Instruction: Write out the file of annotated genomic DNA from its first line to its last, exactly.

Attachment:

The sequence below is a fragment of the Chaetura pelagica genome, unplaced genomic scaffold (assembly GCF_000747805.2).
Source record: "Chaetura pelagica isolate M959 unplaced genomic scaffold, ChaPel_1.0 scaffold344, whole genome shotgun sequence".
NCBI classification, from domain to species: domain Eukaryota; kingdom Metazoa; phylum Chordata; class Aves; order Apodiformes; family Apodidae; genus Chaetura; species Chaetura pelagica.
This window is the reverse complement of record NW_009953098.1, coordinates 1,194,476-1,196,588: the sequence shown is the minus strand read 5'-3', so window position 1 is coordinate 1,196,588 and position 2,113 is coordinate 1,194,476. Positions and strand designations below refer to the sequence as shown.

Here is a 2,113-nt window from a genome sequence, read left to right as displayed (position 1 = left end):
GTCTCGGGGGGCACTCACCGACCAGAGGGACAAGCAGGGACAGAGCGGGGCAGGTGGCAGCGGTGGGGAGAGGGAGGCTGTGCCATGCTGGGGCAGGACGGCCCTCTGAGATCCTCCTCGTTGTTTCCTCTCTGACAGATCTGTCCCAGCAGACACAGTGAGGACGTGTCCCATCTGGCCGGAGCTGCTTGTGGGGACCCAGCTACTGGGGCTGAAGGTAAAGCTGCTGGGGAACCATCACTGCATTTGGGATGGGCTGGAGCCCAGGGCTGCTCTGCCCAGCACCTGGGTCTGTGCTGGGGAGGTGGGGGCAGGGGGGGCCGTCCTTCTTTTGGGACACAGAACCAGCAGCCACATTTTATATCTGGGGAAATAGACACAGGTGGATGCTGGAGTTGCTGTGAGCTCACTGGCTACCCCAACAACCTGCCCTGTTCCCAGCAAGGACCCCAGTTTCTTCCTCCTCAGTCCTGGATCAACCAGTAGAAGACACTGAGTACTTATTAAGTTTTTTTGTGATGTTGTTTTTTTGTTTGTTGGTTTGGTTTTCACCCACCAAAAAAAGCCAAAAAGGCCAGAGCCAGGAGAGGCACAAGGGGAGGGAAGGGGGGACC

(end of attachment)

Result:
The sequence below is a fragment of the Chaetura pelagica genome, unplaced genomic scaffold (assembly GCF_000747805.2).
Source record: "Chaetura pelagica isolate M959 unplaced genomic scaffold, ChaPel_1.0 scaffold344, whole genome shotgun sequence".
NCBI classification, from domain to species: domain Eukaryota; kingdom Metazoa; phylum Chordata; class Aves; order Apodiformes; family Apodidae; genus Chaetura; species Chaetura pelagica.
This window is the reverse complement of record NW_009953098.1, coordinates 1,194,476-1,196,588: the sequence shown is the minus strand read 5'-3', so window position 1 is coordinate 1,196,588 and position 2,113 is coordinate 1,194,476. Positions and strand designations below refer to the sequence as shown.

Here is a 2,113-nt window from a genome sequence, read left to right as displayed (position 1 = left end):
GTCTCGGGGGGCACTCACCGACCAGAGGGACAAGCAGGGACAGAGCGGGGCAGGTGGCAGCGGTGGGGAGAGGGAGGCTGTGCCATGCTGGGGCAGGACGGCCCTCTGAGATCCTCCTCGTTGTTTCCTCTCTGACAGATCTGTCCCAGCAGACACAGTGAGGACGTGTCCCATCTGGCCGGAGCTGCTTGTGGGGACCCAGCTACTGGGGCTGAAGGTAAAGCTGCTGGGGAACCATCACTGCATTTGGGATGGGCTGGAGCCCAGGGCTGCTCTGCCCAGCACCTGGGTCTGTGCTGGGGAGGTGGGGGCAGGGGGGGCCGTCCTTCTTTTGGGACACAGAACCAGCAGCCACATTTTATATCTGGGGAAATAGACACAGGTGGATGCTGGAGTTGCTGTGAGCTCACTGGCTACCCCAACAACCTGCCCTGTTCCCAGCAAGGACCCCAGTTTCTTCCTCCTCAGTCCTGGATCAACCAGTAGAAGACACTGAGTACTTATTAAGTTTTTTTGTGATGTTGTTTTTTTGTTTGTTGGTTTGGTTTTCACCCACCAAAAAAAGCCAAAAAGGCCAGAGCCAGGAGAGGCACAAGGGGAGGGAAGGGGGGACC